Archive for February, 2012
Montevidayans, assemble at the Action Books/Fence Readie Party on Saturday night.
Actioners Olivia Cronk, Don Mee Choi, Ji Yoon Lee, Lara Glenum, and Peter Richards; Fencers me, Ariana Reines, Laura Wetherington, and Paul Legault; It ruin you for good.
March 3rd, 6-8pm, Upstairs at Buddy Guy’s Legends (just behind the conference hotel.
Consider this an ORDER.
[Two common figures on Montevidayo comes together wonderfully today as Blake Butler writes about Aase Berg at Vice Magazine's website: here.]
I tend to think about the work of Aase Berg as gasoline: slick dark liquid fed from underground through machines into machines. Her lines read often like several hundred other lines condensed into thick cuts of petroleum, flammable and ripe. The images she tends toward lend themselves well to this sensation: fat stuffed with death, whales spurting rubber rooms, gorges overrun with multiplying ravenous guinea pigs, fur growing over water. Her language flails in little packets, objects that might seem tiny or translucent in how they sit surrounded with white space on the paper, though over time feeding in viral, connective ways. Get an Aase Berg book and leave it out on your desk and see what starts to happen to the words inside the files on your computer…
“Similar to Collaborators there is no option for beauty or redemption in this novel. There is also a similar notion of Hell in this novel—which seems to be a depth within the self when one casts off traditional ethics and aesthetics (the way a female body has to go when it realizes that the structures in place are hopelessly inequitable and patriarchal; ethics and aesthetics being controlled and defined by patriarchal structures). But, beyond Hell, Lispector’s novel also has an idea of God, which functions to dissolve the self such that it can go forward in the world. This move seems different. [ . . . ]…it seems like the character in The Passion According to G.H. seems to push past the voices in both of the novels we read and into a point of reconfiguration (a point where she can’t use many words since most words are infected with what she can no longer say). Even with the mother in Collaborators with her goddess like presence, it is implicit that she learned most of her feminist (goddess) ways from correspondence. The character in Lispector’s novel has an encounter with a cockroach (which might be a kind of sounding board, but it isn’t one that can talk back) and delves into the ooze that is inside of her and then proceeds out into the world with a sense of being oozy.”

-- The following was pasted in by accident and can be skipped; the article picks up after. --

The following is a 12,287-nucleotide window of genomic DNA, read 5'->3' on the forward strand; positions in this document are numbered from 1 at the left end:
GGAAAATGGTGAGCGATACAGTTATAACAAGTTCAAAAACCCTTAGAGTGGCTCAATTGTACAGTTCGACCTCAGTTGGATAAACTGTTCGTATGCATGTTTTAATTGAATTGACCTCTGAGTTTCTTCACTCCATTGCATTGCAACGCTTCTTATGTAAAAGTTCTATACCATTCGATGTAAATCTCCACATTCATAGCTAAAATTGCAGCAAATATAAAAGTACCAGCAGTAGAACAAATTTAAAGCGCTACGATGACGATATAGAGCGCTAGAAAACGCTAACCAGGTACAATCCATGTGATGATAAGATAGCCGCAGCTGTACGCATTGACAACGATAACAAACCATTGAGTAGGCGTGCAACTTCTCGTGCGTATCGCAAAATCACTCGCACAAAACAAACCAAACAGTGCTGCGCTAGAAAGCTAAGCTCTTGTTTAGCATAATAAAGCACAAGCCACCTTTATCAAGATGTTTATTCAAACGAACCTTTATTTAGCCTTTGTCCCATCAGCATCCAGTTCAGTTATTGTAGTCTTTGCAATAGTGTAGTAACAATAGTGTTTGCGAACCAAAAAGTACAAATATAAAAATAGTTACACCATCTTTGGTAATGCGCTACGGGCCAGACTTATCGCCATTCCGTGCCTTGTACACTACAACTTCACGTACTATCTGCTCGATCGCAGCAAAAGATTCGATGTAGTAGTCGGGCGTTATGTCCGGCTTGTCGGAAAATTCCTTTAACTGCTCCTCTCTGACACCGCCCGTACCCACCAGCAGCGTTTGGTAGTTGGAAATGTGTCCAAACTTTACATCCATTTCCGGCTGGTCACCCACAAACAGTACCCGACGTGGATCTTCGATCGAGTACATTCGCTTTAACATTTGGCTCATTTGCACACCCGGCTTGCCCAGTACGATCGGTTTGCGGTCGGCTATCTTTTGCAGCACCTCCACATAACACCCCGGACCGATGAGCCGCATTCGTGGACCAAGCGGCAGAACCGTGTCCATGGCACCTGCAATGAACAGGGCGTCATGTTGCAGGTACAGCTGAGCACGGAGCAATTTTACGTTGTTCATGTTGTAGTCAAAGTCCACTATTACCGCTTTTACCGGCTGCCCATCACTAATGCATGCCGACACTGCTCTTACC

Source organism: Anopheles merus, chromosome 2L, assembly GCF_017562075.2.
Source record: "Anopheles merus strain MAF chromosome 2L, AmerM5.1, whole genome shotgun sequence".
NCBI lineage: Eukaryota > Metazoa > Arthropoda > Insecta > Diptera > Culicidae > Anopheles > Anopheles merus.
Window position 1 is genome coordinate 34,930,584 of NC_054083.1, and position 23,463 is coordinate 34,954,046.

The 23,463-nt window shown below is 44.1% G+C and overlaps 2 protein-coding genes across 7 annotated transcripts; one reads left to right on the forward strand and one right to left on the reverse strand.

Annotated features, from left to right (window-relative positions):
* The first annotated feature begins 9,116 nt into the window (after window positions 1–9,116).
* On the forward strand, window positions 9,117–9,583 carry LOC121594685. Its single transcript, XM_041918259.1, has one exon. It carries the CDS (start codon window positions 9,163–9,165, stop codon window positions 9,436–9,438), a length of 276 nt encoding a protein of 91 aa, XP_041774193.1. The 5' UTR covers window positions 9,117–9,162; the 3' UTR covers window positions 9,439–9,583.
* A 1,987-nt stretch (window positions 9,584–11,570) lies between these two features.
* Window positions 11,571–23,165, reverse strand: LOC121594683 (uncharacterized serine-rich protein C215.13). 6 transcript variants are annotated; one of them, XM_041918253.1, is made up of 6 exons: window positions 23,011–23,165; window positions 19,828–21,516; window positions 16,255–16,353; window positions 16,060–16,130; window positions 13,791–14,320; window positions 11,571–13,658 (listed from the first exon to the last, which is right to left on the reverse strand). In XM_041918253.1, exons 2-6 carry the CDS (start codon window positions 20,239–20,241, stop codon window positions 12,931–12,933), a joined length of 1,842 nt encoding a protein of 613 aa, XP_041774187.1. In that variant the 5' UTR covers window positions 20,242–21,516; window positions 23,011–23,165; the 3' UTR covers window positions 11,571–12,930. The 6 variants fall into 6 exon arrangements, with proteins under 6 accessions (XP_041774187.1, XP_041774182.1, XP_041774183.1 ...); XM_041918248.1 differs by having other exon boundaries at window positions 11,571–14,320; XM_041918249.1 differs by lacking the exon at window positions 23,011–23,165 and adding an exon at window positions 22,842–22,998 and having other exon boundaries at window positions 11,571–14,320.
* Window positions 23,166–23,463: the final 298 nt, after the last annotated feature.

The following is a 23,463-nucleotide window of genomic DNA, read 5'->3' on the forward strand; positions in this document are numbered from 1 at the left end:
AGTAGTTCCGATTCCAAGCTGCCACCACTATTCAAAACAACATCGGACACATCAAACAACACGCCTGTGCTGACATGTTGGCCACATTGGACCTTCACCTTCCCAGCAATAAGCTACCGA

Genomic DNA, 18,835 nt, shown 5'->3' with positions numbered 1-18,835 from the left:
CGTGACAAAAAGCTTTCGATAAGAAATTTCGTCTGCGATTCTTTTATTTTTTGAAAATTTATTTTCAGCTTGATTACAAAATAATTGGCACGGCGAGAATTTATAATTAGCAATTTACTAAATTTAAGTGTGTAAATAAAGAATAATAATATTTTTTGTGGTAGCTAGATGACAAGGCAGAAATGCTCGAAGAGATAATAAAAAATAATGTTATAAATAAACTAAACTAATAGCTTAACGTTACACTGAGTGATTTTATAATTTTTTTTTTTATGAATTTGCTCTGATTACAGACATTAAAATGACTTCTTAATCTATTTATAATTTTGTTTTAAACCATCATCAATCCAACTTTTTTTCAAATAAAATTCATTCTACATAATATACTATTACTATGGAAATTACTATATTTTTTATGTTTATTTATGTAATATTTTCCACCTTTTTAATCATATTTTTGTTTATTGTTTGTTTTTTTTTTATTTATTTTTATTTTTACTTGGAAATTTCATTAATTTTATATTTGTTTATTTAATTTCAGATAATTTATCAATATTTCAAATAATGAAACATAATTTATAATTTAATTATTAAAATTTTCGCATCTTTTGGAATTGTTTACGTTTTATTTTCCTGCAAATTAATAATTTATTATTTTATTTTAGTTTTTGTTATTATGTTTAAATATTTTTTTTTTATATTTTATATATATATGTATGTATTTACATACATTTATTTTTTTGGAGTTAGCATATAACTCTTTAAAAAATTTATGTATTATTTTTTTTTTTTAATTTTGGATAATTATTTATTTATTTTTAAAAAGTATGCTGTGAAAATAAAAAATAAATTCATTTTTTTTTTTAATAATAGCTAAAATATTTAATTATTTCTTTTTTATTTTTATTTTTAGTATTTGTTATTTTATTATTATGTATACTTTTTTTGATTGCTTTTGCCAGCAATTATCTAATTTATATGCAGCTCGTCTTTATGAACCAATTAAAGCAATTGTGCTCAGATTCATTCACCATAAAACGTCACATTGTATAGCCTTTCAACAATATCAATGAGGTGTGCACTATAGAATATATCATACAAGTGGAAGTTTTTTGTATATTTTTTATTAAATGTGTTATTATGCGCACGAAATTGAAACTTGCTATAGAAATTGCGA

The trombone becomes a trumpet becomes a shofar, the horn of a dead animal, in the interstice of translation.
Here is the poem in english:
THE SHOFAR PLACE
Deep in the glowing
at torch height,
in the timehole:
hear deep in
with your mouth.
“Born in 1955 in Tokyo, Ito first came to prominence as a poet in her early 20s while teaching Japanese at a junior high school. Her poetry collection “The Plants and the Sky (Kusaki no Sora)” won the Gendai-shi Techo Award in 1978. She went on to spearhead the 1980s boom of women’s poetry in Japan, (continue reading…)
[Notre Dame undergraduate Joe Wegener conducted the following interview with Blake Butler in connection with Blake reading at the Notre Dame Undergraduate Literary Festival last week. Part of the interview was published in the Notre Dame Observer, but I thought I would publish the whole thing here.]
Joe Wegener: So, first off, what are you gonna’ be reading at the Lit. Festival? Nothing, There Is No Year?
Blake Butler: No idea. I tend to wait to the last minute to figure out what feels right. Probably the fiction, as reading nonfiction feels weird in the mouth.
JW: I can dig it. Let’s keep talking fiction vs. non-fiction. Nothing: A portrait of Insomnia was published this past year by Harper Perennial. Your first work of non-fiction, yeah? What was the research process like? How did it effect the movement and pacing of your writing? I read somewhere that you wrote the first draft of There Is No Year in about 10 days. This must have been a little different.
BB: I thought I was going to hate researching because I more like to write out of mood and frenzy of sorts, and I thought that would maybe slow me down. Though I found the process of reading intensively about what I was writing about while I was writing about it to be actually very motivating, in that it provided constant stimulation and (continue reading…)